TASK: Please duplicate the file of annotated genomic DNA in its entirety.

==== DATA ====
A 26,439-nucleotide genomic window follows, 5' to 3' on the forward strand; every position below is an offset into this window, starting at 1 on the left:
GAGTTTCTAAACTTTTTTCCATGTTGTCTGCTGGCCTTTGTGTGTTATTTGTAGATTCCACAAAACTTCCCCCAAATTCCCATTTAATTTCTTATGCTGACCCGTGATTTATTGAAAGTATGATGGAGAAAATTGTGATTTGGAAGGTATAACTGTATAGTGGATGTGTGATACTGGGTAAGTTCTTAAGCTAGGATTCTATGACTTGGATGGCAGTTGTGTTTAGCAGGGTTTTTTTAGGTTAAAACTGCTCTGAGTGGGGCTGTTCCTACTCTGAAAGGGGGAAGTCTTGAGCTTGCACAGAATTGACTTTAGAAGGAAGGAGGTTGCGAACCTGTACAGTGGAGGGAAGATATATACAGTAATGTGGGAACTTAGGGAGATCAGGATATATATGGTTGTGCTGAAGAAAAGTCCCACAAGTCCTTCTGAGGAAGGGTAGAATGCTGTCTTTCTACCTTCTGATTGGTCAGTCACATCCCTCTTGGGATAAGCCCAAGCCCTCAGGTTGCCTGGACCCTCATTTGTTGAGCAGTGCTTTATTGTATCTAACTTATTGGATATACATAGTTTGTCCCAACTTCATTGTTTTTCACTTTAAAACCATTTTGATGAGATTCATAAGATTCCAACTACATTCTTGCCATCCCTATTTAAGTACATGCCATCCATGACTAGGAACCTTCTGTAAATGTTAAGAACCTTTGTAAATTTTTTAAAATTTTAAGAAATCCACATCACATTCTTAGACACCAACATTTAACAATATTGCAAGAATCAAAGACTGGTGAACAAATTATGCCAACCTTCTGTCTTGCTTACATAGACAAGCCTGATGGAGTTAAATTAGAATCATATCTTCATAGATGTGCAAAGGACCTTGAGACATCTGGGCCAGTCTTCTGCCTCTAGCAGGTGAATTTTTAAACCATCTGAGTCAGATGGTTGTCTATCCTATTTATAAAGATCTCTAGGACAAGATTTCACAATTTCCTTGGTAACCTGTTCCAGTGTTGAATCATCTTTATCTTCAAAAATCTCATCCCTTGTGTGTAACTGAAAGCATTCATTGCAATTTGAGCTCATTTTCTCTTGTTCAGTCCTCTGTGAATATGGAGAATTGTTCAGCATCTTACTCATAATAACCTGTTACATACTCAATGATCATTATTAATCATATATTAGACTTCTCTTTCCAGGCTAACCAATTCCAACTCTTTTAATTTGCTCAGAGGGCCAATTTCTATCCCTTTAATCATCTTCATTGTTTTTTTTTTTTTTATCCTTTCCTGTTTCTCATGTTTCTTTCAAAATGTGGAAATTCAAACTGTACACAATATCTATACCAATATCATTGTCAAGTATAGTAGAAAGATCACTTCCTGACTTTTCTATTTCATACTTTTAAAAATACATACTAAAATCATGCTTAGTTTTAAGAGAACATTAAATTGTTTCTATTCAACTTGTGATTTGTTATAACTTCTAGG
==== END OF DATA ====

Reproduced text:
A 26,439-nucleotide genomic window follows, 5' to 3' on the forward strand; every position below is an offset into this window, starting at 1 on the left:
GAGTTTCTAAACTTTTTTCCATGTTGTCTGCTGGCCTTTGTGTGTTATTTGTAGATTCCACAAAACTTCCCCCAAATTCCCATTTAATTTCTTATGCTGACCCGTGATTTATTGAAAGTATGATGGAGAAAATTGTGATTTGGAAGGTATAACTGTATAGTGGATGTGTGATACTGGGTAAGTTCTTAAGCTAGGATTCTATGACTTGGATGGCAGTTGTGTTTAGCAGGGTTTTTTTAGGTTAAAACTGCTCTGAGTGGGGCTGTTCCTACTCTGAAAGGGGGAAGTCTTGAGCTTGCACAGAATTGACTTTAGAAGGAAGGAGGTTGCGAACCTGTACAGTGGAGGGAAGATATATACAGTAATGTGGGAACTTAGGGAGATCAGGATATATATGGTTGTGCTGAAGAAAAGTCCCACAAGTCCTTCTGAGGAAGGGTAGAATGCTGTCTTTCTACCTTCTGATTGGTCAGTCACATCCCTCTTGGGATAAGCCCAAGCCCTCAGGTTGCCTGGACCCTCATTTGTTGAGCAGTGCTTTATTGTATCTAACTTATTGGATATACATAGTTTGTCCCAACTTCATTGTTTTTCACTTTAAAACCATTTTGATGAGATTCATAAGATTCCAACTACATTCTTGCCATCCCTATTTAAGTACATGCCATCCATGACTAGGAACCTTCTGTAAATGTTAAGAACCTTTGTAAATTTTTTAAAATTTTAAGAAATCCACATCACATTCTTAGACACCAACATTTAACAATATTGCAAGAATCAAAGACTGGTGAACAAATTATGCCAACCTTCTGTCTTGCTTACATAGACAAGCCTGATGGAGTTAAATTAGAATCATATCTTCATAGATGTGCAAAGGACCTTGAGACATCTGGGCCAGTCTTCTGCCTCTAGCAGGTGAATTTTTAAACCATCTGAGTCAGATGGTTGTCTATCCTATTTATAAAGATCTCTAGGACAAGATTTCACAATTTCCTTGGTAACCTGTTCCAGTGTTGAATCATCTTTATCTTCAAAAATCTCATCCCTTGTGTGTAACTGAAAGCATTCATTGCAATTTGAGCTCATTTTCTCTTGTTCAGTCCTCTGTGAATATGGAGAATTGTTCAGCATCTTACTCATAATAACCTGTTACATACTCAATGATCATTATTAATCATATATTAGACTTCTCTTTCCAGGCTAACCAATTCCAACTCTTTTAATTTGCTCAGAGGGCCAATTTCTATCCCTTTAATCATCTTCATTGTTTTTTTTTTTTTTATCCTTTCCTGTTTCTCATGTTTCTTTCAAAATGTGGAAATTCAAACTGTACACAATATCTATACCAATATCATTGTCAAGTATAGTAGAAAGATCACTTCCTGACTTTTCTATTTCATACTTTTAAAAATACATACTAAAATCATGCTTAGTTTTAAGAGAACATTAAATTGTTTCTATTCAACTTGTGATTTGTTATAACTTCTAGG